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The Speed of Dark (Ballantine Reader's Circle) Paperback – March 2, 2004
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“Splendid and graceful . . . A lot of novels promise to change the way a reader sees the world; The Speed of Dark actually does.”—The Washington Post Book World
“[A] beautiful and moving story . . . [Elizabeth] Moon is the mother of an autistic teenager and her love is apparent in the story of Lou. He makes a deep and lasting impact on the reader while showing a different way of looking at the world.”—The Denver Post
“Every once in a while, you come across a book that is both an important literary achievement and a completely and utterly absorbing reading experience—a book with provocative ideas and an equally compelling story. Such a book is The Speed of Dark.”—Fort Lauderdale Sun-Sentinel
“A remarkable journey [that] takes us into the mind of an autistic with a terrible choice: become normal or remain an alien on his own planet.”—Mary Doria Russell, author of The Sparrow
“A powerful portrait . . . an engaging journey into the dark edges that define the self.”—The Seattle Times
From the Inside Flap
Thoughtful, poignant, and unforgettable, The Speed of Dark is a gripping exploration into the world of Lou Arrendale, an autistic man who is offered a chance to try a brand-new experimental cure for his condition. Now Lou must decide if he should submit to a surgery that might completely change the way he views the world . . . and the very essence of who he is.
Top customer reviews
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The central character is an adult man with autism. I don't have autism myself, but I am somewhat obsessive-compulsive, and certainly wierd by most people's standarrds, although I don't usually think about it. By the time I was halfway through this book I was seeing the world differently, thinking in shorter declarative sentences, looking for patterns, and acutely aware of my difference. It wasn't a very comfortable feeling, but I couldn't wait to get back to the book.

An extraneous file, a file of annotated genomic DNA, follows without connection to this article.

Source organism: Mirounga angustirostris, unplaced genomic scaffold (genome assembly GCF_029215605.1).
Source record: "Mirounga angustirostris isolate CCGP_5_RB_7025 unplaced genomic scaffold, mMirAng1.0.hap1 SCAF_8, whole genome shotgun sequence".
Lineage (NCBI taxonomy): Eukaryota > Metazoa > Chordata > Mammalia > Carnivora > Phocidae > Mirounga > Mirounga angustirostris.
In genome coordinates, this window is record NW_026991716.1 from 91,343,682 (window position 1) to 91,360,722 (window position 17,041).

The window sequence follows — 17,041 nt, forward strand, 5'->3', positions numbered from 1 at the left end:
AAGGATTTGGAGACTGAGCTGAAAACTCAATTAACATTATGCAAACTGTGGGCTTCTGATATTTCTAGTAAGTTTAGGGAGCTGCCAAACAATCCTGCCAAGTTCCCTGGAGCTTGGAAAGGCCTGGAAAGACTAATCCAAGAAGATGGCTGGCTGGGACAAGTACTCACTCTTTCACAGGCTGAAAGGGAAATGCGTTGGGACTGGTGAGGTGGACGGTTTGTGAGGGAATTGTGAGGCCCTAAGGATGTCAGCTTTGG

I'm not going to tell you how the book plays out, except to say that this is an imaginative and wonderful piece of excellent writing, that will affect you forever. I can't recommend it too much. Well done, Elizabeth, well done.
Told in the first person, the reader is immediately immersed in Lou's world as he navigates the tricky, nuanced world of 'normals'. We are privy to Lou's observations and reasoning, and he's an interesting, good person who is trying to deal with work, hobbies .. and possibly love.
This is a great read, an intriguing story with a fascinating protagonist, believable secondary characters and a satisfying end.
Another good book with an autistic narrator is The Rosie Effect.
Elizabeth Moon shows that what I may see as a physical defect (autism) may just be different, with many caveats and/or benefits. The story provokes thought as to whether something core to a person, like autism, is indeed a defect and whether it is something that should be corrected.
I highly encourage reading this book for the wonderful story and universe Moon creates. This story opened avenues in my mind I didn't realize were shut or dark and over a decade later, I am grateful for that.
Rant: I am deeply frustrated at the pricing of this book. It was published in 2002 and the pricing for the Kindle and paperback is ~$12? For a reasonable price, $5-$6 I would re-buy this to have on my kindle. But not for $12.